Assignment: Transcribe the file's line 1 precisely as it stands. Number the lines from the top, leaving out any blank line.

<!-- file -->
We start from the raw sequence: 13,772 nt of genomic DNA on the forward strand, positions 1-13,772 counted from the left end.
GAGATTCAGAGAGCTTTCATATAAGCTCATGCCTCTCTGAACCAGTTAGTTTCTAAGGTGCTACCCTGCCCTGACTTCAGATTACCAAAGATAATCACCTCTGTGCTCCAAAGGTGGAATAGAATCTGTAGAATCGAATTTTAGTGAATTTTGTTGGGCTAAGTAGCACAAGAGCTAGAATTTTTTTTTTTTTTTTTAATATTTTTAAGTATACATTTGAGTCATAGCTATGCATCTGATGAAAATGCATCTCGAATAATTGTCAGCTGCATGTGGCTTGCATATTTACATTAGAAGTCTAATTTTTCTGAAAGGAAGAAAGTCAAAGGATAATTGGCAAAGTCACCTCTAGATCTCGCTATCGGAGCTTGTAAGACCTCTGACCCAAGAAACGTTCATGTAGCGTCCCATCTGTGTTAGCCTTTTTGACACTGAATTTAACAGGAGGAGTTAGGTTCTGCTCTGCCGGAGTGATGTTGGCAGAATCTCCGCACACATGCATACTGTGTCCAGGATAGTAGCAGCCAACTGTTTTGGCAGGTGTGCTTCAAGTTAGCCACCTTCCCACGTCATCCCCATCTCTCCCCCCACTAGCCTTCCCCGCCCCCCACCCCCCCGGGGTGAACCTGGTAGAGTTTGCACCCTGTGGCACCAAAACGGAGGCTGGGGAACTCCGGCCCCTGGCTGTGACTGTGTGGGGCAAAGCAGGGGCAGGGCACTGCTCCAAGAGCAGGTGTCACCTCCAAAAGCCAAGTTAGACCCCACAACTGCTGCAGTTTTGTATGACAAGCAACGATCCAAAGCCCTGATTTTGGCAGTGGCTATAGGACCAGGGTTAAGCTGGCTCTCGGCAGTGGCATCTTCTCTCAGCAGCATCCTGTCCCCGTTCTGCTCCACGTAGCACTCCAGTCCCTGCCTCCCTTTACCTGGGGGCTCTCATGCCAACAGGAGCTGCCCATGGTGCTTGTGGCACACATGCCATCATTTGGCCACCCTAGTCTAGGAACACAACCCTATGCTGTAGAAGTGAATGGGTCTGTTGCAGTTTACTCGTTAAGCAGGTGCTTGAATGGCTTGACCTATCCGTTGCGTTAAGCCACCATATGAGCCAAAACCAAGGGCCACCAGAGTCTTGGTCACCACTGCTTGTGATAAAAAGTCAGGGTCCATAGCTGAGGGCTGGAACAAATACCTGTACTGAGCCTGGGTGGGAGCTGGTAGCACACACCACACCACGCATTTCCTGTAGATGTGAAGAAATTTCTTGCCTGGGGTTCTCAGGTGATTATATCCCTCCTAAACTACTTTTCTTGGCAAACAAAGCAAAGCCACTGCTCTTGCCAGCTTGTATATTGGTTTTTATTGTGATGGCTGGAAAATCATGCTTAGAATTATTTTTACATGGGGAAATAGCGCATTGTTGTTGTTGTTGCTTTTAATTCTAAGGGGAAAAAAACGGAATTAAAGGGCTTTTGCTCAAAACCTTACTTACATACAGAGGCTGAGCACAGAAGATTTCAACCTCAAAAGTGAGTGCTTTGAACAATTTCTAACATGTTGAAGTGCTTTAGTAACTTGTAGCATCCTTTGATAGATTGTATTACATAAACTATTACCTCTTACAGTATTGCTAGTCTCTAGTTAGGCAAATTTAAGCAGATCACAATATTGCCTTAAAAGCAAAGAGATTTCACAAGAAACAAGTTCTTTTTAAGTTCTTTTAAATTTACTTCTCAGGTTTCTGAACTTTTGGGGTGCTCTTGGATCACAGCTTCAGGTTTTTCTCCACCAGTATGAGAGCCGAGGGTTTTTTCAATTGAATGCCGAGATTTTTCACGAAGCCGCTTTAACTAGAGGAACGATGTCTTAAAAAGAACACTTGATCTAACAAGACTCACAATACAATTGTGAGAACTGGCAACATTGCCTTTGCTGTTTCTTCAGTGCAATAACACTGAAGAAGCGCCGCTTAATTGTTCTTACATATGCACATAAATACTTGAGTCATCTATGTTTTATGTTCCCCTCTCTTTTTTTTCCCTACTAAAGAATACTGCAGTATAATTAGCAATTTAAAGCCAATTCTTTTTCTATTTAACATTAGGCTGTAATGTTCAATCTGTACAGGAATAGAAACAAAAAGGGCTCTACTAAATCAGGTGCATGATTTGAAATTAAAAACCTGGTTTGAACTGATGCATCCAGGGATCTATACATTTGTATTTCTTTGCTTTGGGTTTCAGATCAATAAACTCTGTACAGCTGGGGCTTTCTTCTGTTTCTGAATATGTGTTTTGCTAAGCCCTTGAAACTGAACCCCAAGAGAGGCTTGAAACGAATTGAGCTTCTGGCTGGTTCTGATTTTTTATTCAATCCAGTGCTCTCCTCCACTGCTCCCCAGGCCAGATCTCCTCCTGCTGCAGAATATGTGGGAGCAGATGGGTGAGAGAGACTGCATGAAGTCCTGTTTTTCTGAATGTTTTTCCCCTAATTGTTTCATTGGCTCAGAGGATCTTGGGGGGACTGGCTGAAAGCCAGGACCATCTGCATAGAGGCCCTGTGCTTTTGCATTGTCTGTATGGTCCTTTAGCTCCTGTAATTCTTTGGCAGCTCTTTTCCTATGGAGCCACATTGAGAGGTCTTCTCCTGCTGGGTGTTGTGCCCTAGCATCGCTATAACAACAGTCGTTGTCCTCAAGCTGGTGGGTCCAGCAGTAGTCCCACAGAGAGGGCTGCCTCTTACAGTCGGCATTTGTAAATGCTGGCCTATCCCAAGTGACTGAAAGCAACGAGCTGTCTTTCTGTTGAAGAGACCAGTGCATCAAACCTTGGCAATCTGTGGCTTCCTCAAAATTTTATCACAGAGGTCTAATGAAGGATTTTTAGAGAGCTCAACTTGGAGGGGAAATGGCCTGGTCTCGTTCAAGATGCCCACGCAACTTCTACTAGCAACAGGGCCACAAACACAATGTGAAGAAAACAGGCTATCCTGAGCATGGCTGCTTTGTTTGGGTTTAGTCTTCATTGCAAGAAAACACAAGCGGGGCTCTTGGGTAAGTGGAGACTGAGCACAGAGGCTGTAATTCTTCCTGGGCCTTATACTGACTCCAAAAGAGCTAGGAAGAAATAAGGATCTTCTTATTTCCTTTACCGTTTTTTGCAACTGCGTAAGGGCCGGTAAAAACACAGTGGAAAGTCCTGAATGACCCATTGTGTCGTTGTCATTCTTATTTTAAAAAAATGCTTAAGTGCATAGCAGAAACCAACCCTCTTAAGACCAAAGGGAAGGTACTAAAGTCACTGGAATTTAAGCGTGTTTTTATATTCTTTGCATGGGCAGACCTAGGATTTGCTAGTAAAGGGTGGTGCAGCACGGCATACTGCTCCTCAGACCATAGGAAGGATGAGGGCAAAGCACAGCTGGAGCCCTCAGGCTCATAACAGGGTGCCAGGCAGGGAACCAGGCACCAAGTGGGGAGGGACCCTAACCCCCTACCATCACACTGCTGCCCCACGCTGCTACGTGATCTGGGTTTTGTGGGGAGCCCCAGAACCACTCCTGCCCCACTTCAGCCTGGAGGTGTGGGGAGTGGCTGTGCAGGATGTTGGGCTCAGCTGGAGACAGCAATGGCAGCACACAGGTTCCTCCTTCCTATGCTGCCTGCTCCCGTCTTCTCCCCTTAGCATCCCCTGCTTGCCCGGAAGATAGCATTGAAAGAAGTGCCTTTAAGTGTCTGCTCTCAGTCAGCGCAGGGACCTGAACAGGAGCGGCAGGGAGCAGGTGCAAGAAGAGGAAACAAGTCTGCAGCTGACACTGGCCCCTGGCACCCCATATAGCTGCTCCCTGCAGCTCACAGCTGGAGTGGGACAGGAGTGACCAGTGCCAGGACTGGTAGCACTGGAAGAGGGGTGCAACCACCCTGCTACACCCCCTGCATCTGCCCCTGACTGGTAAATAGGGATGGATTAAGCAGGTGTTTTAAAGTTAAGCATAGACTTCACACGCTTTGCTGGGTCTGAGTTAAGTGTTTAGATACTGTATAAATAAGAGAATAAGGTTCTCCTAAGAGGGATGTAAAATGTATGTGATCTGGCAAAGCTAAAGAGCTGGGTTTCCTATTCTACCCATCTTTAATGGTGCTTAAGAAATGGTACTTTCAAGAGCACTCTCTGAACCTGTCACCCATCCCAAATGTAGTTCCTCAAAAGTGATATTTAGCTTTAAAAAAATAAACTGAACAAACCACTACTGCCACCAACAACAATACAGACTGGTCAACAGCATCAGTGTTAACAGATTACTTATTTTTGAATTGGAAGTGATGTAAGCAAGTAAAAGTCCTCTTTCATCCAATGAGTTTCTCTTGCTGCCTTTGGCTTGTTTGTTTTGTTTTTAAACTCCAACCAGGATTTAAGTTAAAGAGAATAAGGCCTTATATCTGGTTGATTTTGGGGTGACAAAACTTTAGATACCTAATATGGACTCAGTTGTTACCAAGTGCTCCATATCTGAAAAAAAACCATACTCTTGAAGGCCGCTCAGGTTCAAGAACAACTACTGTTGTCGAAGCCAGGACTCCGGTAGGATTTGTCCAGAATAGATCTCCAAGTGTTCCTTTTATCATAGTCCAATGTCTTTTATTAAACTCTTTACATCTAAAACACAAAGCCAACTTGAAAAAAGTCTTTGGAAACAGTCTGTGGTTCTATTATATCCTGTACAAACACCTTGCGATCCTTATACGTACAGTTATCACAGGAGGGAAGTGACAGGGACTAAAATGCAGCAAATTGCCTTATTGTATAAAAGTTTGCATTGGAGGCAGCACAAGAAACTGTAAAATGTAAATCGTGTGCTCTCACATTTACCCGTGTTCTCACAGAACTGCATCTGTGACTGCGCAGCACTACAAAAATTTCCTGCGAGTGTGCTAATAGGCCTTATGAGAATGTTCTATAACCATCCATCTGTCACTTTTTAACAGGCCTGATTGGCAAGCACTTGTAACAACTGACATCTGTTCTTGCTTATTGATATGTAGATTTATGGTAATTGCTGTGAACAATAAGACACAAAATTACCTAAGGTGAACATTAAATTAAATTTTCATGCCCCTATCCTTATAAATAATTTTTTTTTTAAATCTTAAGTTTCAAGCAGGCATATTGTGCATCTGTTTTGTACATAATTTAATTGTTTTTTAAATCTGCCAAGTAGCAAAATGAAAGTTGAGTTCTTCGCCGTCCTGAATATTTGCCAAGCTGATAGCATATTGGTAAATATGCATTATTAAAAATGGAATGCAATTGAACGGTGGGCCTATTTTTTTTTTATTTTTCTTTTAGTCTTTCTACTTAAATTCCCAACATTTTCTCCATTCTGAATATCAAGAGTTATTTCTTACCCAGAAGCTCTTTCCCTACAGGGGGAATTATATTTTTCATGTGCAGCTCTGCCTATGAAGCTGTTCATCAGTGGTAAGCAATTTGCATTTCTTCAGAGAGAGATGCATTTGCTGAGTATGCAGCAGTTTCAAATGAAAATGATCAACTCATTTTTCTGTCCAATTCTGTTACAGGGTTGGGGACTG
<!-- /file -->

We start from the raw sequence: 13,772 nt of genomic DNA on the forward strand, positions 1-13,772 counted from the left end.